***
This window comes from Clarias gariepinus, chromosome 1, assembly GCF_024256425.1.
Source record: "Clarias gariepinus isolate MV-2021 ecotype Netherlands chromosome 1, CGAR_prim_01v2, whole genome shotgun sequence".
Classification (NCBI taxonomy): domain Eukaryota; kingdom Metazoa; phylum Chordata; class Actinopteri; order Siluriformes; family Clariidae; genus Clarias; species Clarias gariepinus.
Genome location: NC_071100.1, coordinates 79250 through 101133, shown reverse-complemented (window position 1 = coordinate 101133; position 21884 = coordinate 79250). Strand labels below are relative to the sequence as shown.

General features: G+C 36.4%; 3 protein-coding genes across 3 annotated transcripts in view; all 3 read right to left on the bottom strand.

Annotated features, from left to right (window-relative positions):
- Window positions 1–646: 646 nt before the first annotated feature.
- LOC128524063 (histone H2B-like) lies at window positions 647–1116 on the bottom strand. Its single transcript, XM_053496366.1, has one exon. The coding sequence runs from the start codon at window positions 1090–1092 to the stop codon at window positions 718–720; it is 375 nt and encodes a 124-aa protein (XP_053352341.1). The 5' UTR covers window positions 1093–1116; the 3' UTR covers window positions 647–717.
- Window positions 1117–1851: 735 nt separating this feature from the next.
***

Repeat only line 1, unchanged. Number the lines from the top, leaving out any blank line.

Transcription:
This window comes from Clarias gariepinus, chromosome 1, assembly GCF_024256425.1.